American Hustle. Director David O. Russell’s film twists the true-story genre, even subbing “Some of this actually happened” for the usual opening-title card and creating characters (played by nominees Christian Bale, Amy Adams, Bradley Cooper and Jennifer Lawrence) who are largely fictitious or only loosely based on the real players. Still, the crazy story of a con artist who helps the FBI nab corrupt politicians is even crazier given that the 1970s FBI operation known as Abscam really happened. The cultural touchstones of the era did too–you couldn’t make up those hairdos if you tried.

Captain Phillips. Tom Hanks plays shipping captain Richard Phillips, whose vessel was boarded by Somali pirates in 2009–an attack that led to his capture and dramatic rescue. The practical-minded captain really did attempt to deter his eventual captors by faking a call to the Navy and later trying to swim away. Director Paul Greengrass and screenwriter Billy Ray take poetic license on the emotional side: Hanks’ Phillips and the Somali pirates who capture him (led by Best Supporting Actor nominee Barkhad Abdi) develop the kind of rapport that doesn’t happen when you’re not just pretending to be kidnapped by pirates.

Dallas Buyers Club. After being diagnosed with HIV in the mid-’80s, Texan Ron Woodroof launched a buyers’ club to provide American AIDS patients with drugs that had not yet been approved by the FDA. Matthew McConaughey, who scored a Best Actor nod for the part, cowboyed up the role with rodeo-friendly details that weren’t there in Woodroof’s life. His co-stars, including Best Supporting Actor nominee Jared Leto, play people who are composites. Still, the movie’s depiction of the club is fairly accurate. Woodroof really used disguises, like a priest’s outfit, to sneak drugs across the border–and he wasn’t the only one. The Dallas Buyer’s Club (when it’s not a movie, it gets an apostrophe) was one of many such groups in the years before an effective treatment was found and approved.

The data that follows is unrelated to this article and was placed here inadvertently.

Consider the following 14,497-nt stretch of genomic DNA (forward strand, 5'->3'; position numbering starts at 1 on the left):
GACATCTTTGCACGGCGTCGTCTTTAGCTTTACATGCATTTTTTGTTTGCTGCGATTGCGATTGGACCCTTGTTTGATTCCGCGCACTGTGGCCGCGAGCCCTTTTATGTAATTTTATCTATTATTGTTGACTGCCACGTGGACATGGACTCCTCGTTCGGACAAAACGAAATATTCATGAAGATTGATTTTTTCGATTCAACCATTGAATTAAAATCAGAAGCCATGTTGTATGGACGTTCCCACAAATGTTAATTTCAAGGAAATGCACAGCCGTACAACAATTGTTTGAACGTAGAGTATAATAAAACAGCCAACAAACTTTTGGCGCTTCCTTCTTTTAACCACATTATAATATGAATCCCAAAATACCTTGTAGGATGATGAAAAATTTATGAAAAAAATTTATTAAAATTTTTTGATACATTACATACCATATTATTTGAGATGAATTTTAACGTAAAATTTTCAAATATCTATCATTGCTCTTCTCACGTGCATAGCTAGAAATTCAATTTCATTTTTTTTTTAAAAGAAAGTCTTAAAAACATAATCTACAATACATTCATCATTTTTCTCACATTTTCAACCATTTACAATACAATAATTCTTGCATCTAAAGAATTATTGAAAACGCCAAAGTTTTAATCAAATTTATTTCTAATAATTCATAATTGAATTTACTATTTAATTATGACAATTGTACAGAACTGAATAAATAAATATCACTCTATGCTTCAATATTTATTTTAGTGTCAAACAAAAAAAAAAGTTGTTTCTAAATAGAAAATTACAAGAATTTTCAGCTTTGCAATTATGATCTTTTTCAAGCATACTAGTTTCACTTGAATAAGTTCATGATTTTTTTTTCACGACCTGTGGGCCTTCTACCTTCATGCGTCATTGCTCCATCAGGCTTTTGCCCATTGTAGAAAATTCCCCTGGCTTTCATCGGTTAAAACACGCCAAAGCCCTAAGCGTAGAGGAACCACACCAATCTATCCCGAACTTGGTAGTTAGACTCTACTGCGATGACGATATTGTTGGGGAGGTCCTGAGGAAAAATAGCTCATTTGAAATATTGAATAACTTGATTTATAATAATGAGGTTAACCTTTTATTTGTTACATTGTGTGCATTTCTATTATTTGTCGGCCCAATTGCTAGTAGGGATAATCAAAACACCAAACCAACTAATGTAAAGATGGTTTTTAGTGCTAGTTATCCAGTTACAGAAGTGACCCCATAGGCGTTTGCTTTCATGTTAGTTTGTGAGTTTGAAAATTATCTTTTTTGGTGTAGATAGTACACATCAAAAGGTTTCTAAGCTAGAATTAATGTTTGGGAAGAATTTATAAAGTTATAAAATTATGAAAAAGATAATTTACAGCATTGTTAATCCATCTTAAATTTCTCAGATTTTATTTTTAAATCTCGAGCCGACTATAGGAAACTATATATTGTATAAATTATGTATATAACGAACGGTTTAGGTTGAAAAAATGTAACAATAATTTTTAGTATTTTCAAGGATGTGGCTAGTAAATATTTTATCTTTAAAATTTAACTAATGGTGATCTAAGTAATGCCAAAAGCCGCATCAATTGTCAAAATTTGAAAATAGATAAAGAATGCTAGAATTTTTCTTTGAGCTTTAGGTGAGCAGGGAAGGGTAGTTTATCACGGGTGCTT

Philomena. Pregnant out of wedlock in the 1950s, Philomena Lee, played by Best Actress nominee Judi Dench, was sent to an Irish convent. Her baby was taken for adoption against her wishes, and nuns refused to give her any information about him–until journalist Martin Sixsmith decided to help her investigate the child’s whereabouts in hopes of producing an article. Sixsmith ended up writing the book on which the movie is based, and the movie follows the story closely, except that some of the movie nuns are slightly more sinister than they were in Lee’s life. Earlier this month, Lee met Pope Francis; she’s using publicity from the movie to get signatures on a petition that encourages the Church in Ireland to make public information about such adoptions.

12 Years a Slave. Director Steve McQueen’s film is based on an 1853 memoir of the same name, almost: the real Solomon Northup, played by Best Actor nominee Chiwetel Ejiofor, spelled out the word twelve. As in the movie, Northup was a free man who was kidnapped and sold into slavery, there to remain until his rescue more than a decade later. Some details are massaged for the film, but the most horrific scenes–like when Northup is forced to whip Patsey, played by Best Supporting Actress nominee Lupita Nyong’o–come straight from the text.

Gruesome scenes like that speak to Creutz’s point about the power of a story with a well-known framework and fresh details. We know that slavery happened–as did financial malfeasance, ’70s scams, the advent of AIDS and latter-day pirate attacks–but films worthy of a Best Picture nomination make us feel that history in a new and not always comfortable way.

A Realistic Shot

That said, It won’t necessarily matter on Oscar night whether the Best Picture winner is true, based on truth or entirely made up. Audiences don’t fact-check films as they’re watching; they paid good money to be entertained. “There’s no motivation in the movie theater to pick it apart,” Busselle says, noting that as long as a film is consistent within the rules of the world it creates, viewers will go just about anywhere with a talented director and cast. Otherwise, nobody would be interested in seeing Superman fly or hobbits chase after dragons and enchanted rings.

So the current Best Picture contenders that lack history’s stamp of approval aren’t necessarily out of luck. The three remaining nominees tell stories with varying levels of connection to reality–from her’s human-software love story to Gravity’s outer-space misadventure to Nebraska’s tightly focused family drama–but they’re all as realistic as we allow them to be.


This appears in the March 03, 2014 issue of TIME.